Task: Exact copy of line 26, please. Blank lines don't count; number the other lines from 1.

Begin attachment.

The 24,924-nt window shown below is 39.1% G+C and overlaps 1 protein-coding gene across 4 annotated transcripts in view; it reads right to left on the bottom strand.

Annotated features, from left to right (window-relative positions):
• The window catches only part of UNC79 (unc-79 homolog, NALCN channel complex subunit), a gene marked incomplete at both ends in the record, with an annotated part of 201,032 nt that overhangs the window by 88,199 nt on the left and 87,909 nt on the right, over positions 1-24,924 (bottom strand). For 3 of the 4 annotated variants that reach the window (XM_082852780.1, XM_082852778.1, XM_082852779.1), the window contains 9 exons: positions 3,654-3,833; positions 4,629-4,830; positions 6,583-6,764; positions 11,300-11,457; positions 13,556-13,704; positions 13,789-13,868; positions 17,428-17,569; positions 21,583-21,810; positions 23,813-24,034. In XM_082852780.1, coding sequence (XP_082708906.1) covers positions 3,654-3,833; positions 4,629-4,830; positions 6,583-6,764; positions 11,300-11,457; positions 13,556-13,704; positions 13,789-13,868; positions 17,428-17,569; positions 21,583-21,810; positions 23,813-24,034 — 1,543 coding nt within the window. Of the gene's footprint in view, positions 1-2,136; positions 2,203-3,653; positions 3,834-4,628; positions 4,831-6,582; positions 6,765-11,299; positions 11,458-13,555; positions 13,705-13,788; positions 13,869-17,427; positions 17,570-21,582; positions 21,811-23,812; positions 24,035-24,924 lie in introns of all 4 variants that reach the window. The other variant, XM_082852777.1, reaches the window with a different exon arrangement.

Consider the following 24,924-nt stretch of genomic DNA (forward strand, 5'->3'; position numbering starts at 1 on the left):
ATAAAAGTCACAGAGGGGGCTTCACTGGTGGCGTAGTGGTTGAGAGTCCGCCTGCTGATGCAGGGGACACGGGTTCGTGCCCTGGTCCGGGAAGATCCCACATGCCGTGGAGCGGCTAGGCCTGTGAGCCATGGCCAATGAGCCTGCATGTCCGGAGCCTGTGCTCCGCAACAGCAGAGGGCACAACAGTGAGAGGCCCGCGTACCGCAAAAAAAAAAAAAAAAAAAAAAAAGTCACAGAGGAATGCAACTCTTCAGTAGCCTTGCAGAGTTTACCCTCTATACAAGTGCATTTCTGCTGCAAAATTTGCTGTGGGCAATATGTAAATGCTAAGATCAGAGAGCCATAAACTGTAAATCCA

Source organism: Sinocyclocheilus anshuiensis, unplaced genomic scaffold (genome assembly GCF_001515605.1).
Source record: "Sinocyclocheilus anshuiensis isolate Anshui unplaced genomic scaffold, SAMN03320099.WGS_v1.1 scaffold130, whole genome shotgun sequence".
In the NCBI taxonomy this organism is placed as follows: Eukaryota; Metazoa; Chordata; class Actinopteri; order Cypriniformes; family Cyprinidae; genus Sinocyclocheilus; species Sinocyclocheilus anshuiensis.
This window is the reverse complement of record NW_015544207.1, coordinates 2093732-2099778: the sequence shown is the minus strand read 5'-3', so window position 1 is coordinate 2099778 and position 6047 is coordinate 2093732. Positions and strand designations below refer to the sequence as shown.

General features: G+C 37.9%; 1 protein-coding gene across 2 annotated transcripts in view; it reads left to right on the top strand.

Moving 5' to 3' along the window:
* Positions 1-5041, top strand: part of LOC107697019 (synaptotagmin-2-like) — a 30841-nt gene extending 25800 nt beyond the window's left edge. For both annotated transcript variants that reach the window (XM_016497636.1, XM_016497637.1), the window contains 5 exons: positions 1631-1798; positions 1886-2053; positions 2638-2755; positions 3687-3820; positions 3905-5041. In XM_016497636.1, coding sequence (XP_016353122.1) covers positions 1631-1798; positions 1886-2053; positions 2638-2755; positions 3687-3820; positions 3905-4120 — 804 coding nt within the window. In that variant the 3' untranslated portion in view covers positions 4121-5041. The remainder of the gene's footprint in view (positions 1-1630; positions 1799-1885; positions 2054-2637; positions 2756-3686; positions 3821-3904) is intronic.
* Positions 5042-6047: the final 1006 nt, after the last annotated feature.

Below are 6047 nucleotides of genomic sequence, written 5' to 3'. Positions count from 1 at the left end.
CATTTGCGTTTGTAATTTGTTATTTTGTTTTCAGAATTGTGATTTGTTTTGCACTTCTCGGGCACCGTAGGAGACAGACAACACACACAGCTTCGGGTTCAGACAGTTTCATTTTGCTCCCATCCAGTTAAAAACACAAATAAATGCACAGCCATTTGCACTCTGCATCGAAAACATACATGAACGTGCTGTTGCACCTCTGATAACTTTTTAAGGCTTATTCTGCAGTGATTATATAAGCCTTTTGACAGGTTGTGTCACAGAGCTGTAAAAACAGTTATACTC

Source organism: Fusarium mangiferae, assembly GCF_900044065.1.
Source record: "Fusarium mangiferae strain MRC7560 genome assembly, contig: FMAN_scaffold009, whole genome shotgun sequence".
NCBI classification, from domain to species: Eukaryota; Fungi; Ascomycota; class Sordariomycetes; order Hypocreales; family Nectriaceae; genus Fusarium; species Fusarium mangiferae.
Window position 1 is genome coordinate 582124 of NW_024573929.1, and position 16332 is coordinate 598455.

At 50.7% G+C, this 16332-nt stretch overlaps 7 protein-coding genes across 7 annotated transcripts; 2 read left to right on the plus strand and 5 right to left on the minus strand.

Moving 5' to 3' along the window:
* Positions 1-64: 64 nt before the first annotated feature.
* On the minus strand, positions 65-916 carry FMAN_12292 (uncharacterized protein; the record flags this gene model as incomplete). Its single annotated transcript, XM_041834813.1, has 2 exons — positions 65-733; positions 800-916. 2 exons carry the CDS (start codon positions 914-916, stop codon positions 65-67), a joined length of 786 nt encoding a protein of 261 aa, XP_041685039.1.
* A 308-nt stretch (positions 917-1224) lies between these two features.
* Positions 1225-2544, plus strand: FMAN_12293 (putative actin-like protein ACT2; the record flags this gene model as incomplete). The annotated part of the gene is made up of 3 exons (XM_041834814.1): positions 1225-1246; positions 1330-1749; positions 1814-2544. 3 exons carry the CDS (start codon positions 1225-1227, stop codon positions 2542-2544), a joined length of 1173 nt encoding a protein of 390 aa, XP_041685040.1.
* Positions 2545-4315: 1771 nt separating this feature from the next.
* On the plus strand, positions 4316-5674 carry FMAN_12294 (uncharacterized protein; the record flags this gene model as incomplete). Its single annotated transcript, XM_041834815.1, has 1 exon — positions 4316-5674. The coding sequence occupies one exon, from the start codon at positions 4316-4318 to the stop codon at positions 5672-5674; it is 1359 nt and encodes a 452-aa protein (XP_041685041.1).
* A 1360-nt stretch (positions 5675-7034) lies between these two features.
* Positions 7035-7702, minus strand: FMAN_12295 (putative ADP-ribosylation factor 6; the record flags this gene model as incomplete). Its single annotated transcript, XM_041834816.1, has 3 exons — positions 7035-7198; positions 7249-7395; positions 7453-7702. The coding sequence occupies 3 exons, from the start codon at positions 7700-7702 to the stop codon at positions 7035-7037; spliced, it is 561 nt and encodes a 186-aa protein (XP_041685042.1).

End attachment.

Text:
* Positions 2545-4315: 1771 nt separating this feature from the next.